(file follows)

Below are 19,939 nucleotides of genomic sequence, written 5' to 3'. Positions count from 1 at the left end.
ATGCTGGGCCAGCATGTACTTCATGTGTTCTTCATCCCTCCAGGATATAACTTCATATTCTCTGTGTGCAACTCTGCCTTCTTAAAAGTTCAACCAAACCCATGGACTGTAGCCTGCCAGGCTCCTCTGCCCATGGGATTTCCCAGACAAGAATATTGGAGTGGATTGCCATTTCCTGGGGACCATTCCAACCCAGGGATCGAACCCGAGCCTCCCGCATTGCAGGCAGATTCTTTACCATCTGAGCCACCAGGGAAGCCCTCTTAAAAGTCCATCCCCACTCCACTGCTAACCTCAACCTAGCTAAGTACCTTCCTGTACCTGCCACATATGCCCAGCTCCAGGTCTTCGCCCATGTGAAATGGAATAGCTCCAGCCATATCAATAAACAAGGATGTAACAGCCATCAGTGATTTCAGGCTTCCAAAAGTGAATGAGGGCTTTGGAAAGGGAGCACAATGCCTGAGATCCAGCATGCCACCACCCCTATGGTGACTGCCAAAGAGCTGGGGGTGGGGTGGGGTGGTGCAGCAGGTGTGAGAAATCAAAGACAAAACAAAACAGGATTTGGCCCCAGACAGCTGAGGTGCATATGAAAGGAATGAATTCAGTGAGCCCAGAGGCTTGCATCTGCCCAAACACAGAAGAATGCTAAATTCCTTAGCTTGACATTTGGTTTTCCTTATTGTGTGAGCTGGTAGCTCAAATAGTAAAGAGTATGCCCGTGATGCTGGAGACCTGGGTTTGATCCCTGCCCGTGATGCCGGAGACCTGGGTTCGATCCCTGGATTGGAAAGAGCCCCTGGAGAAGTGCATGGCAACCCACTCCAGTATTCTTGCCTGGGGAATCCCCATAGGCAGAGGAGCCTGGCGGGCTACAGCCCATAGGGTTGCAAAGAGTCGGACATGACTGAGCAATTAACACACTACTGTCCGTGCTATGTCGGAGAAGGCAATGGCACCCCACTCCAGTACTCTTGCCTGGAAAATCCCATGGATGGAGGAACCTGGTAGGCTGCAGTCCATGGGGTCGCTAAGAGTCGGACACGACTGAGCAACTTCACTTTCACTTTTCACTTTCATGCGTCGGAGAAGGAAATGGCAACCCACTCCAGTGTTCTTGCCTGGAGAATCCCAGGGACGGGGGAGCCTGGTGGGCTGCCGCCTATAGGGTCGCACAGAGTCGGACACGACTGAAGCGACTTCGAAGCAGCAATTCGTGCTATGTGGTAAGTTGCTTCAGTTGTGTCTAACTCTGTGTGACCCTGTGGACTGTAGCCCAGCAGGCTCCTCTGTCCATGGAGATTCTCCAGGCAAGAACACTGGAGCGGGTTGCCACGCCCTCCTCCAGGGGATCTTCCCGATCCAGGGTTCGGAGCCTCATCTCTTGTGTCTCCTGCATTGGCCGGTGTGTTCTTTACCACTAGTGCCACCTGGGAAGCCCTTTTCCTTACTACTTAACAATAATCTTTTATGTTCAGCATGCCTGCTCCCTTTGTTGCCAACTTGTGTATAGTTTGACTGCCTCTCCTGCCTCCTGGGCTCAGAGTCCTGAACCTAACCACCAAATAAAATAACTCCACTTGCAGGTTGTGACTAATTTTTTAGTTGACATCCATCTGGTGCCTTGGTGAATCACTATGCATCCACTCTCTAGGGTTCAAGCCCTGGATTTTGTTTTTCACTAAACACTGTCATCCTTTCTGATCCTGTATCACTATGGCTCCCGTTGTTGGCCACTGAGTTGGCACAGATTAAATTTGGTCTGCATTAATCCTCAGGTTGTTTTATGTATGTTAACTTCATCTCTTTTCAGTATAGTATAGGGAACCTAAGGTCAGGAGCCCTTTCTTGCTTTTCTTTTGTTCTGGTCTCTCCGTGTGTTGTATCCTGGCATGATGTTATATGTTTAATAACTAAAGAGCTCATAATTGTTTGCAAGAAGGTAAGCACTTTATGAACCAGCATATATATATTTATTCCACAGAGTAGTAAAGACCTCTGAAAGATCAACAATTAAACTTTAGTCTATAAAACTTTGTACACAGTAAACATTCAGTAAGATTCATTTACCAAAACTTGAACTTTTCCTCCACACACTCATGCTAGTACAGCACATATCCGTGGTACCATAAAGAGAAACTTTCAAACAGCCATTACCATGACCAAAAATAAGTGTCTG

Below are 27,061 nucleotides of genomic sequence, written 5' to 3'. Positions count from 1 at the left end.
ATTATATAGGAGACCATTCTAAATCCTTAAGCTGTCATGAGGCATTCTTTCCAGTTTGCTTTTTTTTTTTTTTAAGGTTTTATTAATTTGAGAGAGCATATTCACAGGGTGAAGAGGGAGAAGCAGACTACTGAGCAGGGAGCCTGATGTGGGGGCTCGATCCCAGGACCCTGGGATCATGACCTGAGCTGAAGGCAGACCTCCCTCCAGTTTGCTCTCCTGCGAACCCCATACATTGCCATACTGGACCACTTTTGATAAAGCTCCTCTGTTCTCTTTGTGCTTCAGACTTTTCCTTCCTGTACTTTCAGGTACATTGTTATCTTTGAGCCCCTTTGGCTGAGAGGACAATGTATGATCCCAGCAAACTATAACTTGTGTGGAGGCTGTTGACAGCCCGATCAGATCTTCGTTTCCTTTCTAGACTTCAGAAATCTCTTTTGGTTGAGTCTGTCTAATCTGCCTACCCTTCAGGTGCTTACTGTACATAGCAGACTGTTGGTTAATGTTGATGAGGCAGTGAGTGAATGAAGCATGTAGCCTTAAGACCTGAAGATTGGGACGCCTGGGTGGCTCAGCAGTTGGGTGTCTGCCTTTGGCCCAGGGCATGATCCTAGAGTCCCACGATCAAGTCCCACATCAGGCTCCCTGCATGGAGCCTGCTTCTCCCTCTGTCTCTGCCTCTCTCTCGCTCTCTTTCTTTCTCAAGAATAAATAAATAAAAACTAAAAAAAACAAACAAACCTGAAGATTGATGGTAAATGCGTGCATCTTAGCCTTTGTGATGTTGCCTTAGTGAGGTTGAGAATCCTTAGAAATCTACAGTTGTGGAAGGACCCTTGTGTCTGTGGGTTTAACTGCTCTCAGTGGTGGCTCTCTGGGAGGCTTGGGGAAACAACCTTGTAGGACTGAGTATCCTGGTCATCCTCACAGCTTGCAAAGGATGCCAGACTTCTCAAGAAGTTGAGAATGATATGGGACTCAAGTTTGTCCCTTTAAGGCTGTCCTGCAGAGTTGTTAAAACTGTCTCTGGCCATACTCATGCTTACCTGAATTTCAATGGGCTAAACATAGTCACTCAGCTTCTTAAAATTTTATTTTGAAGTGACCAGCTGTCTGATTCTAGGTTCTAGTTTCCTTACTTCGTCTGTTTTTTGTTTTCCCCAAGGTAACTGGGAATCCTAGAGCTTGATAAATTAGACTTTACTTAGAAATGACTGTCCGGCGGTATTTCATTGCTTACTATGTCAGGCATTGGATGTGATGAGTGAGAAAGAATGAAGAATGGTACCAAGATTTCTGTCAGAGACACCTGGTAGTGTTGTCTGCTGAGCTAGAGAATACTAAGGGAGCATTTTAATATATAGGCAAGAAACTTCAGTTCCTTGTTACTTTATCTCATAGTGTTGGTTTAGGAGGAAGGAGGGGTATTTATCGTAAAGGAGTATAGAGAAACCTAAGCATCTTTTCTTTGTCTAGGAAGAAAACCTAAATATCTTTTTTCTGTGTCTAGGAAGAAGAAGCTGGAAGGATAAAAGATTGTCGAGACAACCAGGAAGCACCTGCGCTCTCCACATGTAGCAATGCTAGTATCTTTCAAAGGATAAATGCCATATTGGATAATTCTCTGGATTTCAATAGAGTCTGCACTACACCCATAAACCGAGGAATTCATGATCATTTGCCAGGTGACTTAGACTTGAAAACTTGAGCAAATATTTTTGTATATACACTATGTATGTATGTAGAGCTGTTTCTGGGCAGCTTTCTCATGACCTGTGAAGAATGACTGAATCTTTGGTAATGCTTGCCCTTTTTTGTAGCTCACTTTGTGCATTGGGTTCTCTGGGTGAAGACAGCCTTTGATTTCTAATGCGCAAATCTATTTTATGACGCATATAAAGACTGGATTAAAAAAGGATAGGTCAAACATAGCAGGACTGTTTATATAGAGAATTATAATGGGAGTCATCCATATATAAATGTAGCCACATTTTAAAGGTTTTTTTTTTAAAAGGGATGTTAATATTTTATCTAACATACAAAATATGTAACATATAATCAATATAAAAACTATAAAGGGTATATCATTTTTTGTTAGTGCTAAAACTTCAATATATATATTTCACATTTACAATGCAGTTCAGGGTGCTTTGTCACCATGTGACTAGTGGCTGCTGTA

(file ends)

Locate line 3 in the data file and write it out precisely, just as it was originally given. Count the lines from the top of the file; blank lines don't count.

Below are 27,061 nucleotides of genomic sequence, written 5' to 3'. Positions count from 1 at the left end.